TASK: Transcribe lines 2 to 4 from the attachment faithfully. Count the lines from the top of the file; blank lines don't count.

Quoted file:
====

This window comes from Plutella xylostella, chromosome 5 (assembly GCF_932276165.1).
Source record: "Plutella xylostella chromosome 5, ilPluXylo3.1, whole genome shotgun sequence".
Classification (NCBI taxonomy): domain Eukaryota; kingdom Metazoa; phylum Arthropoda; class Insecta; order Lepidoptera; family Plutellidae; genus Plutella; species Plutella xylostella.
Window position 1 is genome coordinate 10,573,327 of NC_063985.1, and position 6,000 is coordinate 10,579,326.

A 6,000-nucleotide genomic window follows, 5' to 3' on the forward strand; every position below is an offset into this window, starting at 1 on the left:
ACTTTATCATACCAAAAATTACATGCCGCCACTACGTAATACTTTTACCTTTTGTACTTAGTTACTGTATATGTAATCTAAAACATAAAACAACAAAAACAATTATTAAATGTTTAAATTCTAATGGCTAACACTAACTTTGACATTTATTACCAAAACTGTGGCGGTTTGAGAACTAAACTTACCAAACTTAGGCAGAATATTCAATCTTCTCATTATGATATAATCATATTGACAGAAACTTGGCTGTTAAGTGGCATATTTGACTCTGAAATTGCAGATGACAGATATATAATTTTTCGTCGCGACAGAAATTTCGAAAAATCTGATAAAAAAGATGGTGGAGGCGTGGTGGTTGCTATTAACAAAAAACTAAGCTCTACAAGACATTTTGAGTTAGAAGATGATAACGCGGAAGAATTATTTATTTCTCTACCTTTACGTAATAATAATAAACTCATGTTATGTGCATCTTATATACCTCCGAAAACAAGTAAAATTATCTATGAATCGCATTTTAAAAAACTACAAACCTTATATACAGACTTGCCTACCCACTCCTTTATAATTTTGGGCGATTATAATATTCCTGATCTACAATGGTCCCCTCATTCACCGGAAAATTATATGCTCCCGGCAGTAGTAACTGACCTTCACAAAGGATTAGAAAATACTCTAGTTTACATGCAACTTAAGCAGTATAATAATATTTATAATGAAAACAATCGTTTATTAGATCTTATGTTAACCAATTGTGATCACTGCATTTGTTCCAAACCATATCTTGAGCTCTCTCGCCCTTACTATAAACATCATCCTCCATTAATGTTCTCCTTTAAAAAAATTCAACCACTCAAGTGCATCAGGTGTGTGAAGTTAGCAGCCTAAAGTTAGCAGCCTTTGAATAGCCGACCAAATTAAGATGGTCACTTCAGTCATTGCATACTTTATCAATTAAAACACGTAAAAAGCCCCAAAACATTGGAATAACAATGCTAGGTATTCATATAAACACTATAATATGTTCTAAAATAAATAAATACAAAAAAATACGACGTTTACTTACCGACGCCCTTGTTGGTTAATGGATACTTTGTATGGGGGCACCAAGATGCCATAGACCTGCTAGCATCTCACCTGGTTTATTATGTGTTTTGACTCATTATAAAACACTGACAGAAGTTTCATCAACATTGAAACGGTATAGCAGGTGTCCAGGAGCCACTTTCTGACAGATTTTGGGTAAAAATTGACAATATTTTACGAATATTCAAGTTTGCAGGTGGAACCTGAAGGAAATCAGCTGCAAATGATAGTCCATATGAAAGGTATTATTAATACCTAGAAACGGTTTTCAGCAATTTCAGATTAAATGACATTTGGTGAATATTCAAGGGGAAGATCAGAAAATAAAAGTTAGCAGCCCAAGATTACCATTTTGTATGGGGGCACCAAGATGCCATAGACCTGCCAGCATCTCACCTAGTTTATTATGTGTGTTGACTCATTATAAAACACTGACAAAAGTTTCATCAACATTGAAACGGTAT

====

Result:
Source record: "Plutella xylostella chromosome 5, ilPluXylo3.1, whole genome shotgun sequence".
Classification (NCBI taxonomy): domain Eukaryota; kingdom Metazoa; phylum Arthropoda; class Insecta; order Lepidoptera; family Plutellidae; genus Plutella; species Plutella xylostella.
Window position 1 is genome coordinate 10,573,327 of NC_063985.1, and position 6,000 is coordinate 10,579,326.